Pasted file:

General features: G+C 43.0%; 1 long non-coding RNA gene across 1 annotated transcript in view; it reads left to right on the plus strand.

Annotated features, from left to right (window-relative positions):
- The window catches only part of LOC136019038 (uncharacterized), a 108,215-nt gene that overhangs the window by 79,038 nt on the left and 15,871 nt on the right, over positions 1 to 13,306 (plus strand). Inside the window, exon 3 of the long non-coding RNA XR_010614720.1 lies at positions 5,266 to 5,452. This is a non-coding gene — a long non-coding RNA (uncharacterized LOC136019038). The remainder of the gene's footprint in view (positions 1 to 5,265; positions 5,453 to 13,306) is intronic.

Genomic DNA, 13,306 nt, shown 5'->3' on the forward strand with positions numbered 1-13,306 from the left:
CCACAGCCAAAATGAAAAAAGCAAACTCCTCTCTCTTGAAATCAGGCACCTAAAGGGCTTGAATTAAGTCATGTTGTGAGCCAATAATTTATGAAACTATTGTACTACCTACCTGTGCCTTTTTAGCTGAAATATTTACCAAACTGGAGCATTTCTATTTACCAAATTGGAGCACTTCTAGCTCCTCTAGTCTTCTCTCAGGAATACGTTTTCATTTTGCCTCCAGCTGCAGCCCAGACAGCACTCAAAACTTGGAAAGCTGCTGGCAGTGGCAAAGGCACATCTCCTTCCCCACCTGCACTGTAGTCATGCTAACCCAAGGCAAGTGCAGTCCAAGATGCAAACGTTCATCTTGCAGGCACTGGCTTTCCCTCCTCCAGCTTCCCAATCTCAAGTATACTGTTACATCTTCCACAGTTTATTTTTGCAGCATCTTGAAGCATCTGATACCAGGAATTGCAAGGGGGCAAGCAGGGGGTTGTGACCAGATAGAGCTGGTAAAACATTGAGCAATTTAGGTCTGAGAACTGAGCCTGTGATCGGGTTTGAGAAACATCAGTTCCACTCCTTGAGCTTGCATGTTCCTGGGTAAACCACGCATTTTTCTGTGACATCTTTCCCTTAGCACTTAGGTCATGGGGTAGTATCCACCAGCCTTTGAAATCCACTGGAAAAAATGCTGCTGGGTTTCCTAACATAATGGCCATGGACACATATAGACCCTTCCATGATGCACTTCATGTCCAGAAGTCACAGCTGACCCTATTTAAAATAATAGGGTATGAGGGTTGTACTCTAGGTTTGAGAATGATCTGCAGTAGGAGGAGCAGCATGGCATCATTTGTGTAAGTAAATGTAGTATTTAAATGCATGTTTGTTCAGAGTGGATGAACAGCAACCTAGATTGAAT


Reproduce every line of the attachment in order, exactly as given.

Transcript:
General features: G+C 43.0%; 1 long non-coding RNA gene across 1 annotated transcript in view; it reads left to right on the plus strand.

Annotated features, from left to right (window-relative positions):
- The window catches only part of LOC136019038 (uncharacterized), a 108,215-nt gene that overhangs the window by 79,038 nt on the left and 15,871 nt on the right, over positions 1 to 13,306 (plus strand). Inside the window, exon 3 of the long non-coding RNA XR_010614720.1 lies at positions 5,266 to 5,452. This is a non-coding gene — a long non-coding RNA (uncharacterized LOC136019038). The remainder of the gene's footprint in view (positions 1 to 5,265; positions 5,453 to 13,306) is intronic.

Genomic DNA, 13,306 nt, shown 5'->3' on the forward strand with positions numbered 1-13,306 from the left:
CCACAGCCAAAATGAAAAAAGCAAACTCCTCTCTCTTGAAATCAGGCACCTAAAGGGCTTGAATTAAGTCATGTTGTGAGCCAATAATTTATGAAACTATTGTACTACCTACCTGTGCCTTTTTAGCTGAAATATTTACCAAACTGGAGCATTTCTATTTACCAAATTGGAGCACTTCTAGCTCCTCTAGTCTTCTCTCAGGAATACGTTTTCATTTTGCCTCCAGCTGCAGCCCAGACAGCACTCAAAACTTGGAAAGCTGCTGGCAGTGGCAAAGGCACATCTCCTTCCCCACCTGCACTGTAGTCATGCTAACCCAAGGCAAGTGCAGTCCAAGATGCAAACGTTCATCTTGCAGGCACTGGCTTTCCCTCCTCCAGCTTCCCAATCTCAAGTATACTGTTACATCTTCCACAGTTTATTTTTGCAGCATCTTGAAGCATCTGATACCAGGAATTGCAAGGGGGCAAGCAGGGGGTTGTGACCAGATAGAGCTGGTAAAACATTGAGCAATTTAGGTCTGAGAACTGAGCCTGTGATCGGGTTTGAGAAACATCAGTTCCACTCCTTGAGCTTGCATGTTCCTGGGTAAACCACGCATTTTTCTGTGACATCTTTCCCTTAGCACTTAGGTCATGGGGTAGTATCCACCAGCCTTTGAAATCCACTGGAAAAAATGCTGCTGGGTTTCCTAACATAATGGCCATGGACACATATAGACCCTTCCATGATGCACTTCATGTCCAGAAGTCACAGCTGACCCTATTTAAAATAATAGGGTATGAGGGTTGTACTCTAGGTTTGAGAATGATCTGCAGTAGGAGGAGCAGCATGGCATCATTTGTGTAAGTAAATGTAGTATTTAAATGCATGTTTGTTCAGAGTGGATGAACAGCAACCTAGATTGAAT